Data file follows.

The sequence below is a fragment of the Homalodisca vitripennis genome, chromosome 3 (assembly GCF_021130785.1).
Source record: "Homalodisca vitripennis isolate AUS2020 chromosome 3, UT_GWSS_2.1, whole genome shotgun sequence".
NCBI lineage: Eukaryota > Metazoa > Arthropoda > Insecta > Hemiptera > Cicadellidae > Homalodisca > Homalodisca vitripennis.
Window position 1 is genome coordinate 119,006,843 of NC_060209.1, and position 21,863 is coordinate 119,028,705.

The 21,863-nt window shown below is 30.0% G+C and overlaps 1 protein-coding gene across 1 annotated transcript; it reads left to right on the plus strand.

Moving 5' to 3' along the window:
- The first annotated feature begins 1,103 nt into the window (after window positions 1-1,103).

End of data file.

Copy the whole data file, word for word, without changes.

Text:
The sequence below is a fragment of the Homalodisca vitripennis genome, chromosome 3 (assembly GCF_021130785.1).
Source record: "Homalodisca vitripennis isolate AUS2020 chromosome 3, UT_GWSS_2.1, whole genome shotgun sequence".
NCBI lineage: Eukaryota > Metazoa > Arthropoda > Insecta > Hemiptera > Cicadellidae > Homalodisca > Homalodisca vitripennis.
Window position 1 is genome coordinate 119,006,843 of NC_060209.1, and position 21,863 is coordinate 119,028,705.

The 21,863-nt window shown below is 30.0% G+C and overlaps 1 protein-coding gene across 1 annotated transcript; it reads left to right on the plus strand.

Moving 5' to 3' along the window:
- The first annotated feature begins 1,103 nt into the window (after window positions 1-1,103).